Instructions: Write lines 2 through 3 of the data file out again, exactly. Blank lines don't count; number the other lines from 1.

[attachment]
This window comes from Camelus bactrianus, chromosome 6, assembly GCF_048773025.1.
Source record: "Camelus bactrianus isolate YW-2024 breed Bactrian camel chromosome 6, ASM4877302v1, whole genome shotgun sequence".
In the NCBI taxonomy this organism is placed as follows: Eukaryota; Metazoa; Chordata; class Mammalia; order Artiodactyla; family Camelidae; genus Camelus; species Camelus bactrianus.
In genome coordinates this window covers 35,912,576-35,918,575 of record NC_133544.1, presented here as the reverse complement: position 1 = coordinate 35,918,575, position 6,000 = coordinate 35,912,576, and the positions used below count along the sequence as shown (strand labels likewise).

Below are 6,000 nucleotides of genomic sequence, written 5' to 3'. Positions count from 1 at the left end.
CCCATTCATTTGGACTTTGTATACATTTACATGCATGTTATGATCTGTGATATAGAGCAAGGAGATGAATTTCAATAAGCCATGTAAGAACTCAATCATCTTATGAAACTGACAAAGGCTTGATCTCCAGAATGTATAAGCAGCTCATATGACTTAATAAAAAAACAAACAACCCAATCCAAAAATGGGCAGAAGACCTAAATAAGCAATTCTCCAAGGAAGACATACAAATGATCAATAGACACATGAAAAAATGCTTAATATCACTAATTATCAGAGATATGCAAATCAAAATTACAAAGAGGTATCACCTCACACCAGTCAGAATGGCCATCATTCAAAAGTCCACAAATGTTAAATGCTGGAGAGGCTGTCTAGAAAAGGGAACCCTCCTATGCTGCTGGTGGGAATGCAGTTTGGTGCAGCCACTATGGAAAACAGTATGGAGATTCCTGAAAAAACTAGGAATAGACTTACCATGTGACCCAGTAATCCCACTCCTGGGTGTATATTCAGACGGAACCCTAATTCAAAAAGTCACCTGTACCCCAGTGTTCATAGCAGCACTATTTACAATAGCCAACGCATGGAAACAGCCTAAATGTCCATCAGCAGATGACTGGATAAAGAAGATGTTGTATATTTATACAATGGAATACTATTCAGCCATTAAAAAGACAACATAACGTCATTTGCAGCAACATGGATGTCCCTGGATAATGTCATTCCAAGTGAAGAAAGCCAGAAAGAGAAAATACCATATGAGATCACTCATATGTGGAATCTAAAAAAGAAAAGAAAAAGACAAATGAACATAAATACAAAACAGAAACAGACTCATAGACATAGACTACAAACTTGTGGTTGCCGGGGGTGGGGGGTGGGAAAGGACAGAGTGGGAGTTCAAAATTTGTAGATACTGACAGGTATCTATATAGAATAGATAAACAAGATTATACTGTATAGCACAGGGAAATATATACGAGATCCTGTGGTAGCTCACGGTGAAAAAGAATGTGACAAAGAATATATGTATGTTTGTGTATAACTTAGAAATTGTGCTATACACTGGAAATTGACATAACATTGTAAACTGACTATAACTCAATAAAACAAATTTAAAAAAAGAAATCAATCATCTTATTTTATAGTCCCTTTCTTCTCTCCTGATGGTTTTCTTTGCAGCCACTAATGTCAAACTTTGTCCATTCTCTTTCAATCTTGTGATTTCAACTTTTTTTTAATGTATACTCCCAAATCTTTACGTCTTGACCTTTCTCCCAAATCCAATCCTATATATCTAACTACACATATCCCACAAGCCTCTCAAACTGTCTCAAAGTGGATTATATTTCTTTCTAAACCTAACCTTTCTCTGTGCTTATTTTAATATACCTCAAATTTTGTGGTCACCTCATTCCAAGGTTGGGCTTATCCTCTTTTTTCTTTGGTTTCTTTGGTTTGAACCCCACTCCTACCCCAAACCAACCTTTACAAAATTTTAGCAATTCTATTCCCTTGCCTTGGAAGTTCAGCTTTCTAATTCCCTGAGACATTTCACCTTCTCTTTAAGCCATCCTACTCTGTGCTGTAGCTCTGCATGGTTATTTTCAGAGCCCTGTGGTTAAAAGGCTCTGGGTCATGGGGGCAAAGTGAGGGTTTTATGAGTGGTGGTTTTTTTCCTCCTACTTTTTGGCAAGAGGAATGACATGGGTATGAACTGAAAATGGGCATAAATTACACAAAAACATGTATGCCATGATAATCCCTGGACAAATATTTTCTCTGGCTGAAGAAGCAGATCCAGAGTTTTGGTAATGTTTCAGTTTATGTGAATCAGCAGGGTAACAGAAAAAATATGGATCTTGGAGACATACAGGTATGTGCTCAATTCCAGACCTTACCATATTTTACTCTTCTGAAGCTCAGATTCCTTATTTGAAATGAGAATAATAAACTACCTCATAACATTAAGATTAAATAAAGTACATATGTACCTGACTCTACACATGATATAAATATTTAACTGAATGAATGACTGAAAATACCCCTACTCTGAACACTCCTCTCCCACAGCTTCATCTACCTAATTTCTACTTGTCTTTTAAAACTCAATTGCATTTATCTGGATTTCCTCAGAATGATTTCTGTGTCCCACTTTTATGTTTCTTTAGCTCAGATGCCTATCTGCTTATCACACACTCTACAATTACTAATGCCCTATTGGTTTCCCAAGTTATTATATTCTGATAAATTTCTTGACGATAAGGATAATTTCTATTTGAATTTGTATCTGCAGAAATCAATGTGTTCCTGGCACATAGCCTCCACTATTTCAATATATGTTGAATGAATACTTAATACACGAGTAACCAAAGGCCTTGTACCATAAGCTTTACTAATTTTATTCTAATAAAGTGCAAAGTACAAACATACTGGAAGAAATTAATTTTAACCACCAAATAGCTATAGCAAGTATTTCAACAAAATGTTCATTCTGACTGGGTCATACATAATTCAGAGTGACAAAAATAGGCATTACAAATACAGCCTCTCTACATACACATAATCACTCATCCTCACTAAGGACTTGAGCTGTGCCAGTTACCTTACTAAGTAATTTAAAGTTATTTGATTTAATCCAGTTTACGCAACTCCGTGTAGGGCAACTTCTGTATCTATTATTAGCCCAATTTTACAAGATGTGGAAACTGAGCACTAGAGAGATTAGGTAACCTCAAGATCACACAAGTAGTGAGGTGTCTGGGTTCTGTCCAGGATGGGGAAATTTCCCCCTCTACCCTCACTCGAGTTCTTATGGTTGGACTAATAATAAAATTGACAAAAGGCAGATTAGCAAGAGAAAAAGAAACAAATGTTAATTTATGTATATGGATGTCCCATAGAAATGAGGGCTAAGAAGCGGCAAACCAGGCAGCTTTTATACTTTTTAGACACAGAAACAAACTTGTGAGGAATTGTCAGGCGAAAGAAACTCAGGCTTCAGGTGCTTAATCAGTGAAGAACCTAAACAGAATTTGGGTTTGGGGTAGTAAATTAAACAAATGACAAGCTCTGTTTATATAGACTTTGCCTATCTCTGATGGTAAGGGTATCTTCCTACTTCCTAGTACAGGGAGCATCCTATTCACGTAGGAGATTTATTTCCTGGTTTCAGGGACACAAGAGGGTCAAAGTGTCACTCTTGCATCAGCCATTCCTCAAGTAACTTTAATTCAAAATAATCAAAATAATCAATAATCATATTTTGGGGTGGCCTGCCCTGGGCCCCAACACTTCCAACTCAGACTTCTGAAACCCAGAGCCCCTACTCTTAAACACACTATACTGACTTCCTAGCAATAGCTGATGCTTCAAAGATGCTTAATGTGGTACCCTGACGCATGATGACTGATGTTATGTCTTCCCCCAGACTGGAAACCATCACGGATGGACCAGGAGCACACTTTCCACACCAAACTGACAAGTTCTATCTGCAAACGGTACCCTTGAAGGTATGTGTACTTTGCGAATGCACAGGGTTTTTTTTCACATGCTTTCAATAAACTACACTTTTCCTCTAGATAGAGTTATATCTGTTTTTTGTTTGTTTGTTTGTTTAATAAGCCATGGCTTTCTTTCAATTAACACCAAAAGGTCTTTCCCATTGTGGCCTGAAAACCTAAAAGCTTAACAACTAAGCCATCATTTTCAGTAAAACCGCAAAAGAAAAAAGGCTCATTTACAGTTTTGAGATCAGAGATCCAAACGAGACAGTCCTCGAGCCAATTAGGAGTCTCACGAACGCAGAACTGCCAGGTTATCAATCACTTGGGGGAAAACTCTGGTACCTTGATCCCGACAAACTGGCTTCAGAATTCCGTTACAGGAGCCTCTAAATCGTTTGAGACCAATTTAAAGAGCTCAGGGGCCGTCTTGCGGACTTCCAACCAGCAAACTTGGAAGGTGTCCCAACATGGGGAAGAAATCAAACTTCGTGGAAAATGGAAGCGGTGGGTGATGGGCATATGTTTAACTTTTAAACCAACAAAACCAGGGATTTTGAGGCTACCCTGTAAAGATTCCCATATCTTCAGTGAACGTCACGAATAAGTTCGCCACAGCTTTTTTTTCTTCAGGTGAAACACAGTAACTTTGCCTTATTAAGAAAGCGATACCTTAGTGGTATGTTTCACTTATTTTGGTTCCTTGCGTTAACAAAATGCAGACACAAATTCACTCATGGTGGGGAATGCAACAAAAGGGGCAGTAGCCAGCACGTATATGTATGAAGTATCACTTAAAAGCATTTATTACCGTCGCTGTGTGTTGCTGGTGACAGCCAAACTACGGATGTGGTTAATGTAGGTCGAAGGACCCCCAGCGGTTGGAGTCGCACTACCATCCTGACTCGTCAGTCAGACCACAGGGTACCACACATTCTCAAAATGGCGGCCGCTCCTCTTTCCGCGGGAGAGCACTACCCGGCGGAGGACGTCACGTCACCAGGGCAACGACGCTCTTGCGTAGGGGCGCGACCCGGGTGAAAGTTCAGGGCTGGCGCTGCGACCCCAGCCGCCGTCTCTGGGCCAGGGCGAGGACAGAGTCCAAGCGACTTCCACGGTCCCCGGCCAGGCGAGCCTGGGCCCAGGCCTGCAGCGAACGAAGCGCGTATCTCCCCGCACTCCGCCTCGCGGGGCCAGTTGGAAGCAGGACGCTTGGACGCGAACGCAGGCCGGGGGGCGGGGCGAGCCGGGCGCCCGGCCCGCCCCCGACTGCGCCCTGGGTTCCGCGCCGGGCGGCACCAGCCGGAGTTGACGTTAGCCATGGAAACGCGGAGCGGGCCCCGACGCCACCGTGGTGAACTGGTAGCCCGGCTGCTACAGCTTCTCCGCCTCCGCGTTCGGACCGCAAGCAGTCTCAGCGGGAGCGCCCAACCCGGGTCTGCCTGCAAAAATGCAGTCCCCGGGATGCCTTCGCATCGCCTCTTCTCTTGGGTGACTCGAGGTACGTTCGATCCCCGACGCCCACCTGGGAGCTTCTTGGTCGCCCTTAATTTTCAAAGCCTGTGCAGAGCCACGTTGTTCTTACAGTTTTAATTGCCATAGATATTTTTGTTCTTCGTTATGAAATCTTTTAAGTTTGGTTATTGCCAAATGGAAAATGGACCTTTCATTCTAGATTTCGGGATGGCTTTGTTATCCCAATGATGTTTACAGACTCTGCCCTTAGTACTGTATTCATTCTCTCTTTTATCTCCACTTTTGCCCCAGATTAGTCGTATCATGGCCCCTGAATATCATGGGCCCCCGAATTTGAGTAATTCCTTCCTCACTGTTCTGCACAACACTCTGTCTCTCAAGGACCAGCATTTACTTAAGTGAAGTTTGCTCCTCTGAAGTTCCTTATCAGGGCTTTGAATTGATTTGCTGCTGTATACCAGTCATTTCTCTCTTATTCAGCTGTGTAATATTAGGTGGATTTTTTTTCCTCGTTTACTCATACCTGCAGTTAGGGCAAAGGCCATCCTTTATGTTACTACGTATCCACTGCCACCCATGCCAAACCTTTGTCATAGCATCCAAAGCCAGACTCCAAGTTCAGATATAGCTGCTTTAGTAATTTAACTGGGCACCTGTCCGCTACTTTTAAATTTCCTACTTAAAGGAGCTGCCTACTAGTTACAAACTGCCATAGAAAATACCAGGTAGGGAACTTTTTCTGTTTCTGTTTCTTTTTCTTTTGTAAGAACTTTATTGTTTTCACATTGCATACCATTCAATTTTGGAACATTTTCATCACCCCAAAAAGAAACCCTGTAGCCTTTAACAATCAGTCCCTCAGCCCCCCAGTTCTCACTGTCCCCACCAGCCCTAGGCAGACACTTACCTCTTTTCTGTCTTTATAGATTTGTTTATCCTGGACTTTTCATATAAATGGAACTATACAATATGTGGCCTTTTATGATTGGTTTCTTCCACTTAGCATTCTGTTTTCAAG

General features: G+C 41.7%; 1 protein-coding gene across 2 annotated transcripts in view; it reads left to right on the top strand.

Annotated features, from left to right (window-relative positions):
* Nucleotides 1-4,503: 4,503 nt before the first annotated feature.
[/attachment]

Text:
Source record: "Camelus bactrianus isolate YW-2024 breed Bactrian camel chromosome 6, ASM4877302v1, whole genome shotgun sequence".
In the NCBI taxonomy this organism is placed as follows: Eukaryota; Metazoa; Chordata; class Mammalia; order Artiodactyla; family Camelidae; genus Camelus; species Camelus bactrianus.